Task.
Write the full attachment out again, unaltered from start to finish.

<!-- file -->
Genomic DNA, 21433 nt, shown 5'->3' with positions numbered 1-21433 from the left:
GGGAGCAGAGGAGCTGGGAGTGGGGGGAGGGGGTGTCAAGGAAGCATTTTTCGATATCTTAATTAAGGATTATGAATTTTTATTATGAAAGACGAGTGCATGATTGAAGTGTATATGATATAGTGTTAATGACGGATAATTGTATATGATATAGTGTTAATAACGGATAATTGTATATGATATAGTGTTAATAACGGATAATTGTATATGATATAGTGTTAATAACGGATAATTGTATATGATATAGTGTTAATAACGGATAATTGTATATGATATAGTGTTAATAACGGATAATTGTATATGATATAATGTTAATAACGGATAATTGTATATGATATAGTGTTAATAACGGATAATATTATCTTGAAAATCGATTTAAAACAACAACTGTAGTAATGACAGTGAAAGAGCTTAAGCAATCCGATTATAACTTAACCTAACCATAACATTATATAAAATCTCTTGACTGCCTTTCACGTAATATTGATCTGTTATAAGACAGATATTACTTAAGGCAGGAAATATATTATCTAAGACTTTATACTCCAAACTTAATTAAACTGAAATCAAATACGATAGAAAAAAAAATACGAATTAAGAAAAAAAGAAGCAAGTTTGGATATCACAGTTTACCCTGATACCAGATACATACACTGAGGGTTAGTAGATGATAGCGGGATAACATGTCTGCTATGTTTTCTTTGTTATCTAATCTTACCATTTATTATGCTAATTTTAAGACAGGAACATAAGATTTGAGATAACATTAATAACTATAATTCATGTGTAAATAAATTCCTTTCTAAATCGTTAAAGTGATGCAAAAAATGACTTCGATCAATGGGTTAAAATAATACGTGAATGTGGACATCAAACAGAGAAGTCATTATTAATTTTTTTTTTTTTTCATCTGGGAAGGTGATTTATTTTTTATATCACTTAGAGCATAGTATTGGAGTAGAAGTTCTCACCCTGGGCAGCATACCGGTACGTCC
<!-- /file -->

Genomic DNA, 21433 nt, shown 5'->3' with positions numbered 1-21433 from the left:
GGGAGCAGAGGAGCTGGGAGTGGGGGGAGGGGGTGTCAAGGAAGCATTTTTCGATATCTTAATTAAGGATTATGAATTTTTATTATGAAAGACGAGTGCATGATTGAAGTGTATATGATATAGTGTTAATGACGGATAATTGTATATGATATAGTGTTAATAACGGATAATTGTATATGATATAGTGTTAATAACGGATAATTGTATATGATATAGTGTTAATAACGGATAATTGTATATGATATAGTGTTAATAACGGATAATTGTATATGATATAGTGTTAATAACGGATAATTGTATATGATATAATGTTAATAACGGATAATTGTATATGATATAGTGTTAATAACGGATAATATTATCTTGAAAATCGATTTAAAACAACAACTGTAGTAATGACAGTGAAAGAGCTTAAGCAATCCGATTATAACTTAACCTAACCATAACATTATATAAAATCTCTTGACTGCCTTTCACGTAATATTGATCTGTTATAAGACAGATATTACTTAAGGCAGGAAATATATTATCTAAGACTTTATACTCCAAACTTAATTAAACTGAAATCAAATACGATAGAAAAAAAAATACGAATTAAGAAAAAAAGAAGCAAGTTTGGATATCACAGTTTACCCTGATACCAGATACATACACTGAGGGTTAGTAGATGATAGCGGGATAACATGTCTGCTATGTTTTCTTTGTTATCTAATCTTACCATTTATTATGCTAATTTTAAGACAGGAACATAAGATTTGAGATAACATTAATAACTATAATTCATGTGTAAATAAATTCCTTTCTAAATCGTTAAAGTGATGCAAAAAATGACTTCGATCAATGGGTTAAAATAATACGTGAATGTGGACATCAAACAGAGAAGTCATTATTAATTTTTTTTTTTTTTCATCTGGGAAGGTGATTTATTTTTTATATCACTTAGAGCATAGTATTGGAGTAGAAGTTCTCACCCTGGGCAGCATACCGGTACGTCC